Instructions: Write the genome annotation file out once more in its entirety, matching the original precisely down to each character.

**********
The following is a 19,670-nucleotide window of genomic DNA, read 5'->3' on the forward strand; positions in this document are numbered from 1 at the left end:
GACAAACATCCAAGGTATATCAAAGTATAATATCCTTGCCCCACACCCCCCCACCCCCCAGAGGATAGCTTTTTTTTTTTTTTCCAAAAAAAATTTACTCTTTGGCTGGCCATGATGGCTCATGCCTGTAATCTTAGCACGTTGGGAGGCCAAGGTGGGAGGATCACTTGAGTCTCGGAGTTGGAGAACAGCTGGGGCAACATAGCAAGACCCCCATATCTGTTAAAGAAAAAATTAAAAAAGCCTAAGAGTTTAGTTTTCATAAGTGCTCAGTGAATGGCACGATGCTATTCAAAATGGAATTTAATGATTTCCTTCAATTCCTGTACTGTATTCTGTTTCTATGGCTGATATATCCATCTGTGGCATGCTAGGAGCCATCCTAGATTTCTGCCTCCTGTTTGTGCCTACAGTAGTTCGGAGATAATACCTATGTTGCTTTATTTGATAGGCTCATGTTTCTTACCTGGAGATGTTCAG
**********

The following is a 19,670-nucleotide window of genomic DNA, read 5'->3' on the forward strand; positions in this document are numbered from 1 at the left end:
GACAAACATCCAAGGTATATCAAAGTATAATATCCTTGCCCCACACCCCCCCACCCCCCAGAGGATAGCTTTTTTTTTTTTTTCCAAAAAAAATTTACTCTTTGGCTGGCCATGATGGCTCATGCCTGTAATCTTAGCACGTTGGGAGGCCAAGGTGGGAGGATCACTTGAGTCTCGGAGTTGGAGAACAGCTGGGGCAACATAGCAAGACCCCCATATCTGTTAAAGAAAAAATTAAAAAAGCCTAAGAGTTTAGTTTTCATAAGTGCTCAGTGAATGGCACGATGCTATTCAAAATGGAATTTAATGATTTCCTTCAATTCCTGTACTGTATTCTGTTTCTATGGCTGATATATCCATCTGTGGCATGCTAGGAGCCATCCTAGATTTCTGCCTCCTGTTTGTGCCTACAGTAGTTCGGAGATAATACCTATGTTGCTTTATTTGATAGGCTCATGTTTCTTACCTGGAGATGTTCAG